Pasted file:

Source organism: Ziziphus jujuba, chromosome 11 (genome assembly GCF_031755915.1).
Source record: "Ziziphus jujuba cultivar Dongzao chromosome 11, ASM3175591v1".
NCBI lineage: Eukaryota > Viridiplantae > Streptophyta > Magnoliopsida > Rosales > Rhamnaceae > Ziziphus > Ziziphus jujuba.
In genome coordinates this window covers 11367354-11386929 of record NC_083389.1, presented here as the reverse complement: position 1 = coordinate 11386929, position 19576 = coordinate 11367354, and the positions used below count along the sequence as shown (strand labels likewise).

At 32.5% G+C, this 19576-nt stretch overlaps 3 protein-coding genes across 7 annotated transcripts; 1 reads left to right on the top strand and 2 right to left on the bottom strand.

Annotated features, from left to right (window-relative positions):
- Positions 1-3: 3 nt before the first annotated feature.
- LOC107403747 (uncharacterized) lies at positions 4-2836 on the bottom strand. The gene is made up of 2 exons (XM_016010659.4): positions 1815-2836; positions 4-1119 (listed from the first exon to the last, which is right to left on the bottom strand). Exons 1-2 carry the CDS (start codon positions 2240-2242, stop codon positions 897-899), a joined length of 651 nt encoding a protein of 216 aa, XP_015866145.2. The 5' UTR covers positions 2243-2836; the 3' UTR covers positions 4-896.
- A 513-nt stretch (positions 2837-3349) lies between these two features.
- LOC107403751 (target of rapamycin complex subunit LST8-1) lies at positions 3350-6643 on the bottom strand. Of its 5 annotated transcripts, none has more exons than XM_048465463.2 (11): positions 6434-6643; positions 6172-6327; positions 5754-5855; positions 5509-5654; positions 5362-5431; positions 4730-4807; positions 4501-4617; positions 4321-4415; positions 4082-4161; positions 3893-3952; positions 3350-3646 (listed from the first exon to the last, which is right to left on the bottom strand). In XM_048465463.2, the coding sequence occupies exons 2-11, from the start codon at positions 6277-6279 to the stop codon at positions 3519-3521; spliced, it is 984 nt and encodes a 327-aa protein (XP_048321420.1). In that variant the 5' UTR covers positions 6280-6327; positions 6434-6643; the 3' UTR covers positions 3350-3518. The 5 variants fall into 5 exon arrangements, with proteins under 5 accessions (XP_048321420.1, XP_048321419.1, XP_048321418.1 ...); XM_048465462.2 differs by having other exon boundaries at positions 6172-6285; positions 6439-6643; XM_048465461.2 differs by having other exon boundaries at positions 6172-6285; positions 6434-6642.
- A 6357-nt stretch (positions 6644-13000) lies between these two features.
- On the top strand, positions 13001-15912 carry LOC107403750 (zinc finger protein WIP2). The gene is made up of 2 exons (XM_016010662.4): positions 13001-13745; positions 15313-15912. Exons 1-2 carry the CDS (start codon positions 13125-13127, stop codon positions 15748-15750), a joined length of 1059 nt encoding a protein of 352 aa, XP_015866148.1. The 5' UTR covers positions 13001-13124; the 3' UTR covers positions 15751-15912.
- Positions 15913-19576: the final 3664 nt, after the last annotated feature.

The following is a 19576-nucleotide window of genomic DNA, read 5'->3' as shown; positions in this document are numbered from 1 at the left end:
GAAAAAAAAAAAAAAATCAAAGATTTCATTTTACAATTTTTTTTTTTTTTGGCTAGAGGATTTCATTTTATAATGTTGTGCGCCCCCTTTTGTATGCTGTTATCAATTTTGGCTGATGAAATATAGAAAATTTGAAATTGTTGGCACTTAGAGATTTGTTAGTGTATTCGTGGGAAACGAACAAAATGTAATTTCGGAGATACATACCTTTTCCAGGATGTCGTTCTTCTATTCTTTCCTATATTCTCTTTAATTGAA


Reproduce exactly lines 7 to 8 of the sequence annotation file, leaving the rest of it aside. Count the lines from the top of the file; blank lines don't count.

- Positions 1-3: 3 nt before the first annotated feature.
- LOC107403747 (uncharacterized) lies at positions 4-2836 on the bottom strand. The gene is made up of 2 exons (XM_016010659.4): positions 1815-2836; positions 4-1119 (listed from the first exon to the last, which is right to left on the bottom strand). Exons 1-2 carry the CDS (start codon positions 2240-2242, stop codon positions 897-899), a joined length of 651 nt encoding a protein of 216 aa, XP_015866145.2. The 5' UTR covers positions 2243-2836; the 3' UTR covers positions 4-896.